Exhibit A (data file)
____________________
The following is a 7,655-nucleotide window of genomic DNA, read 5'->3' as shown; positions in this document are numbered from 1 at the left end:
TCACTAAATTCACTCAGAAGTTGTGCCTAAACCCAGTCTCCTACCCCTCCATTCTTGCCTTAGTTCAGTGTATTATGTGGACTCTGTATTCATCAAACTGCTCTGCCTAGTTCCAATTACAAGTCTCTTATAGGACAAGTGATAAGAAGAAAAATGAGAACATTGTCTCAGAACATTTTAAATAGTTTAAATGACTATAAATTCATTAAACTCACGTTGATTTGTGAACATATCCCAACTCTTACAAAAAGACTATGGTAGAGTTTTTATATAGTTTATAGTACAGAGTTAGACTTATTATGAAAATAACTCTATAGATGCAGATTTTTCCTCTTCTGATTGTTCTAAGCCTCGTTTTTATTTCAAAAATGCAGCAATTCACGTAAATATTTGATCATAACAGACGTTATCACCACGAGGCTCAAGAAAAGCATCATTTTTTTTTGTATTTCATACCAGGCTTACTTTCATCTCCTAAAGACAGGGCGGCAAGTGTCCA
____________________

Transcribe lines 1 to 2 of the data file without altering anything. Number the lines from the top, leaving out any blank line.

The following is a 7,655-nucleotide window of genomic DNA, read 5'->3' as shown; positions in this document are numbered from 1 at the left end:
TCACTAAATTCACTCAGAAGTTGTGCCTAAACCCAGTCTCCTACCCCTCCATTCTTGCCTTAGTTCAGTGTATTATGTGGACTCTGTATTCATCAAACTGCTCTGCCTAGTTCCAATTACAAGTCTCTTATAGGACAAGTGATAAGAAGAAAAATGAGAACATTGTCTCAGAACATTTTAAATAGTTTAAATGACTATAAATTCATTAAACTCACGTTGATTTGTGAACATATCCCAACTCTTACAAAAAGACTATGGTAGAGTTTTTATATAGTTTATAGTACAGAGTTAGACTTATTATGAAAATAACTCTATAGATGCAGATTTTTCCTCTTCTGATTGTTCTAAGCCTCGTTTTTATTTCAAAAATGCAGCAATTCACGTAAATATTTGATCATAACAGACGTTATCACCACGAGGCTCAAGAAAAGCATCATTTTTTTTTGTATTTCATACCAGGCTTACTTTCATCTCCTAAAGACAGGGCGGCAAGTGTCCA